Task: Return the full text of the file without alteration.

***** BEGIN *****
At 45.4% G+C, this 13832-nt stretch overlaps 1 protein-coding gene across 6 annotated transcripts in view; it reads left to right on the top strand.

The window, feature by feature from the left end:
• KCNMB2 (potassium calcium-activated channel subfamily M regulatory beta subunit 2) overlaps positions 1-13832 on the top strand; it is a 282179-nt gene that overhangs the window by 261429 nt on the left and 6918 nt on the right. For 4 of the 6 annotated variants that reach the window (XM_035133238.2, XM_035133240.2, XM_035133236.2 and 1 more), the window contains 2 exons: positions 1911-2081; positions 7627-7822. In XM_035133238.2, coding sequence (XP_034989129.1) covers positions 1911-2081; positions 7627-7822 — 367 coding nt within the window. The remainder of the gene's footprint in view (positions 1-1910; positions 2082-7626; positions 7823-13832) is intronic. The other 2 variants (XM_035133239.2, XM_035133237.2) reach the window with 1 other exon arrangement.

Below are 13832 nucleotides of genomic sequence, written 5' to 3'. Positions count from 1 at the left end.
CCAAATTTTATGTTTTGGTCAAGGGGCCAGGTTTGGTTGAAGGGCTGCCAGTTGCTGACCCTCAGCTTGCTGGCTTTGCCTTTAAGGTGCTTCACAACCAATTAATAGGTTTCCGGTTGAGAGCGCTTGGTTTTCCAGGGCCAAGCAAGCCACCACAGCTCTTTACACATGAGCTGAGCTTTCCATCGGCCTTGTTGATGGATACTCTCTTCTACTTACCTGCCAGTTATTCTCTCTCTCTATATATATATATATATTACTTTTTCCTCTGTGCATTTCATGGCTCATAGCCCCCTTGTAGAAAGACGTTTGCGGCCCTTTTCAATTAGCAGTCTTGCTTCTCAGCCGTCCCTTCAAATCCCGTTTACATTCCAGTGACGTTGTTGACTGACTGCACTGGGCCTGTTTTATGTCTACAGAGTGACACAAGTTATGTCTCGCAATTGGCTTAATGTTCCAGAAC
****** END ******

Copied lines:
At 45.4% G+C, this 13832-nt stretch overlaps 1 protein-coding gene across 6 annotated transcripts in view; it reads left to right on the top strand.

The window, feature by feature from the left end:
• KCNMB2 (potassium calcium-activated channel subfamily M regulatory beta subunit 2) overlaps positions 1-13832 on the top strand; it is a 282179-nt gene that overhangs the window by 261429 nt on the left and 6918 nt on the right. For 4 of the 6 annotated variants that reach the window (XM_035133238.2, XM_035133240.2, XM_035133236.2 and 1 more), the window contains 2 exons: positions 1911-2081; positions 7627-7822. In XM_035133238.2, coding sequence (XP_034989129.1) covers positions 1911-2081; positions 7627-7822 — 367 coding nt within the window. The remainder of the gene's footprint in view (positions 1-1910; positions 2082-7626; positions 7823-13832) is intronic. The other 2 variants (XM_035133239.2, XM_035133237.2) reach the window with 1 other exon arrangement.

Below are 13832 nucleotides of genomic sequence, written 5' to 3'. Positions count from 1 at the left end.
CCAAATTTTATGTTTTGGTCAAGGGGCCAGGTTTGGTTGAAGGGCTGCCAGTTGCTGACCCTCAGCTTGCTGGCTTTGCCTTTAAGGTGCTTCACAACCAATTAATAGGTTTCCGGTTGAGAGCGCTTGGTTTTCCAGGGCCAAGCAAGCCACCACAGCTCTTTACACATGAGCTGAGCTTTCCATCGGCCTTGTTGATGGATACTCTCTTCTACTTACCTGCCAGTTATTCTCTCTCTCTATATATATATATATATTACTTTTTCCTCTGTGCATTTCATGGCTCATAGCCCCCTTGTAGAAAGACGTTTGCGGCCCTTTTCAATTAGCAGTCTTGCTTCTCAGCCGTCCCTTCAAATCCCGTTTACATTCCAGTGACGTTGTTGACTGACTGCACTGGGCCTGTTTTATGTCTACAGAGTGACACAAGTTATGTCTCGCAATTGGCTTAATGTTCCAGAAC